Today marks what I like best about politics — a brief pause followed by regrouping before the general election.
Primary election day has been cathartic and today will be no different. Where Democrats have failed is in mending fences after the primary to unite around our slate. There is never enough buy-in to what “our” means. A lot of us will do our best to support the party even if our candidates don’t win tonight.
For a moment there is brief caesura and a glimmer of hope the party can come together.
Democrats have been jockeying for position for over a year, seeking elected office for themselves and their preferred candidates from governor to county supervisor. Shortly after the polls close we’ll know most, if not all of our slate for November. There is suspense in waiting to see who will win the horse race, and half a dozen election returns watch parties have been organized by campaigns. I’d rather the county party held one watch party calling for unity but the bonds people make during a primary campaign are tough to break and manifest hegemony in the social arena. The county seat is a long distance from home in the dark of night.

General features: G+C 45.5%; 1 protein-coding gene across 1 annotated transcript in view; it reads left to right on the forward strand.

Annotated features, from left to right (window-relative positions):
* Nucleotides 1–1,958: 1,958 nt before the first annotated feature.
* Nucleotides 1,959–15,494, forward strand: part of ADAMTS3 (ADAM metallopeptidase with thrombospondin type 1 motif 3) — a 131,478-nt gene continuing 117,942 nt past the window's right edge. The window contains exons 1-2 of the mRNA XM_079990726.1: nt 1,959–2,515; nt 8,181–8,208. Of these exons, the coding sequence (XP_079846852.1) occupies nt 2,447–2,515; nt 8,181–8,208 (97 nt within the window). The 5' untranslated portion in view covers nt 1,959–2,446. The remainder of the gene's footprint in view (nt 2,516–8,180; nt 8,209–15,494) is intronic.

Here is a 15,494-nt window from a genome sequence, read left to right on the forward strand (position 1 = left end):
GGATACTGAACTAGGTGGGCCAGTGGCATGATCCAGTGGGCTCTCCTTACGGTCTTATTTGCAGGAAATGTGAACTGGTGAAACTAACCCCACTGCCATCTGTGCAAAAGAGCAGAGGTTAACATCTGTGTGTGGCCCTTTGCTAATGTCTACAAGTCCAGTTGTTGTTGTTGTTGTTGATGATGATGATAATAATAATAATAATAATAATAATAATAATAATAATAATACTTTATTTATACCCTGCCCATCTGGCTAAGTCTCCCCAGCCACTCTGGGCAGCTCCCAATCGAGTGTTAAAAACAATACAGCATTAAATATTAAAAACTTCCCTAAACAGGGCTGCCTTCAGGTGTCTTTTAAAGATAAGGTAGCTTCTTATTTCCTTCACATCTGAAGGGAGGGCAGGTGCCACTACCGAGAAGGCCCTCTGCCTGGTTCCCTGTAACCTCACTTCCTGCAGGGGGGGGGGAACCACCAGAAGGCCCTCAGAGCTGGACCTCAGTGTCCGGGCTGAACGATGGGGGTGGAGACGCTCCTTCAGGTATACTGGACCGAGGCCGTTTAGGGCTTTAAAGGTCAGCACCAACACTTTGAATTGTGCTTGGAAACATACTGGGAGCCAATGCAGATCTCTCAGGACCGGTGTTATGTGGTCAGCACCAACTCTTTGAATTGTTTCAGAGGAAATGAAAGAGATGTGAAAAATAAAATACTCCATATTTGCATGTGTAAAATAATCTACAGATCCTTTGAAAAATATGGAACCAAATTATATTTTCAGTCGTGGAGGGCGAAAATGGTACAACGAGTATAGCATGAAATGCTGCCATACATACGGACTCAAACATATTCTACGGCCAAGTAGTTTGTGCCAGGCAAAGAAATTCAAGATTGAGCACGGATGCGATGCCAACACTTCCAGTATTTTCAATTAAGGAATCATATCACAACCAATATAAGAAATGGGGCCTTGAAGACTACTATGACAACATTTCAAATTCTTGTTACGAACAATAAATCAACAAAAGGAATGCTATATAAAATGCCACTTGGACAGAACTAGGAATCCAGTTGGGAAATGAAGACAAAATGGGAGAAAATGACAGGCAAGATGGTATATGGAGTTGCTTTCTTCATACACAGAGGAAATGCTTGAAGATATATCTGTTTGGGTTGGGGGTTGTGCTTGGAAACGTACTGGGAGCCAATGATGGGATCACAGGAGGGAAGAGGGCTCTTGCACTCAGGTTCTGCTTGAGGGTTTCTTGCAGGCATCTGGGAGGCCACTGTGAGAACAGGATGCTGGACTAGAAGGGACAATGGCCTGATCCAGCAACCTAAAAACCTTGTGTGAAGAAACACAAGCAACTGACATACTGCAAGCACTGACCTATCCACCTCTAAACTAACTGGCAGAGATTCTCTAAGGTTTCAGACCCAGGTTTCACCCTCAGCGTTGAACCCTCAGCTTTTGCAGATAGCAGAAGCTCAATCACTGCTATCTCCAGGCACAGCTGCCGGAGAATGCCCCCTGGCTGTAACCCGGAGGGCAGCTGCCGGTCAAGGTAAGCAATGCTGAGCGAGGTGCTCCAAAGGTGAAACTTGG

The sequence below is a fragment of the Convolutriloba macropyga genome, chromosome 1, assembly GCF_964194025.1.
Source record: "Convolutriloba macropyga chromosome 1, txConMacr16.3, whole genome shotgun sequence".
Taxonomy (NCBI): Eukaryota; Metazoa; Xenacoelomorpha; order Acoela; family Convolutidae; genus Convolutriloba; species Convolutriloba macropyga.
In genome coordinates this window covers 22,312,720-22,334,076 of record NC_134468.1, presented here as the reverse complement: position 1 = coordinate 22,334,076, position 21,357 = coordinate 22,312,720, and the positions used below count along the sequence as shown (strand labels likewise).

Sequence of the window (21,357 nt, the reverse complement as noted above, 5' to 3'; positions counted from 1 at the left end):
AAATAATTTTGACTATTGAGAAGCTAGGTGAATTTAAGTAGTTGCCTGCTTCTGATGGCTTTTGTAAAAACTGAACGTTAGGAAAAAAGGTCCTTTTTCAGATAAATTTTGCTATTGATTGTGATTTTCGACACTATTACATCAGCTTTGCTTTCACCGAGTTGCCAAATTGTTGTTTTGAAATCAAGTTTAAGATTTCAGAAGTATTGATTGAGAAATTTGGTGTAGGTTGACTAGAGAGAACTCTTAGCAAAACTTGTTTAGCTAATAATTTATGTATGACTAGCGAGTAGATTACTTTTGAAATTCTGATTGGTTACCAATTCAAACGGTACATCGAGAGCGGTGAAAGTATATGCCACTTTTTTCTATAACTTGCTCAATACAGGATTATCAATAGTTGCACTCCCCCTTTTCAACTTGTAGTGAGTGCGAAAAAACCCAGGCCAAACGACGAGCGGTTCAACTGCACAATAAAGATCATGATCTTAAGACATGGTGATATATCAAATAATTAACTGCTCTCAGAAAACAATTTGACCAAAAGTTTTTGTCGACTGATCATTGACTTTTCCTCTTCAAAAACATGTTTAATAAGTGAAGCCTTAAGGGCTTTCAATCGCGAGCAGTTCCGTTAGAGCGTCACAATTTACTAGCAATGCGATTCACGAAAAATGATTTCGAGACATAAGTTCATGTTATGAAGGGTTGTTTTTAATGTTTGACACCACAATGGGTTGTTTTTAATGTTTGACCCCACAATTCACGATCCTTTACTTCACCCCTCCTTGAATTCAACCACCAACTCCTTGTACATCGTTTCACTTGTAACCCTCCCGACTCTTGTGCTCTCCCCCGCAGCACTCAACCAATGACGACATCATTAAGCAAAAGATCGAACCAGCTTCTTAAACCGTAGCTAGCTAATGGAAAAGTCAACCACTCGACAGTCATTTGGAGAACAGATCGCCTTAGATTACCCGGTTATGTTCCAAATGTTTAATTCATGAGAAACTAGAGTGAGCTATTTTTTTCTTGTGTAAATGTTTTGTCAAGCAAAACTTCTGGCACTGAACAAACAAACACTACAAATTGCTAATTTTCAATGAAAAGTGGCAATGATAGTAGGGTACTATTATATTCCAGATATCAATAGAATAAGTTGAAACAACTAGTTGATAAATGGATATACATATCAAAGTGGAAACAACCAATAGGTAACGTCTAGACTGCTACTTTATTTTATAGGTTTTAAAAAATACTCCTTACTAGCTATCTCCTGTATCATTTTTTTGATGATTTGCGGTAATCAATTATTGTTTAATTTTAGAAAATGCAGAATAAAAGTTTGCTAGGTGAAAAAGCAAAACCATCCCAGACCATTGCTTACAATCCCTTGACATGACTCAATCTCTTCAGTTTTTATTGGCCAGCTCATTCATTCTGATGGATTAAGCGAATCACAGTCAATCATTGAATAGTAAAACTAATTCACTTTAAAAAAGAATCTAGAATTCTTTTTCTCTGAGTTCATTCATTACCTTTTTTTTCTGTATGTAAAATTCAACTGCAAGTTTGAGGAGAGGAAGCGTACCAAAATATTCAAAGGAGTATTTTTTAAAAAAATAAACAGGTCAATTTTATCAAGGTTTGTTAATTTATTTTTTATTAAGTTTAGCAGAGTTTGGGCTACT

If no gubernatorial candidate wins 35 percent of votes cast, we’ll decide our nominee at the state convention June 16. I’ll be there. Based on social media it appears John Norris is gaining momentum in the governor’s race. However, he has a steep hill to climb to secure the ~ 52,000 votes needed to get 35 percent, let alone win. If voter turnout is more like 2014 than 2006, Norris doesn’t need as many votes but that’s a problem of another sort. Iowa Democrats attempt to use common sense when picking a candidate. Many of my friends and neighbors will settle on Fred Hubbell because there is a perception he alone has sufficient financial resources and can win the general election. Truth matters less than our commitment to hard work done as we close in on the final votes.
The following idea has been on my mind since Boulton dropped his gubernatorial campaign. Art Cullen of the Storm Lake Times put it into words last week: “Democrats should not be fooled into voting for what is predetermined.”
There is a lot of voting before Democrats settle on who we are. At 5 a.m. on election day I’m seeing a lot of Hubbell green. A record number of county voters cast early ballots this cycle: 54 percent more than in 2014, the last midterm election. The meaning of this statistic may come later.
Our family waited until election day to cast our vote. When I hit publish on this article I’m picking kale to leave for library workers when we go to town. Politics may be endless cycles of campaigns but the efficacy of fresh kale in binding us together is under appreciated. When we’re talking kale, we’re not talking politics… and that’s okay.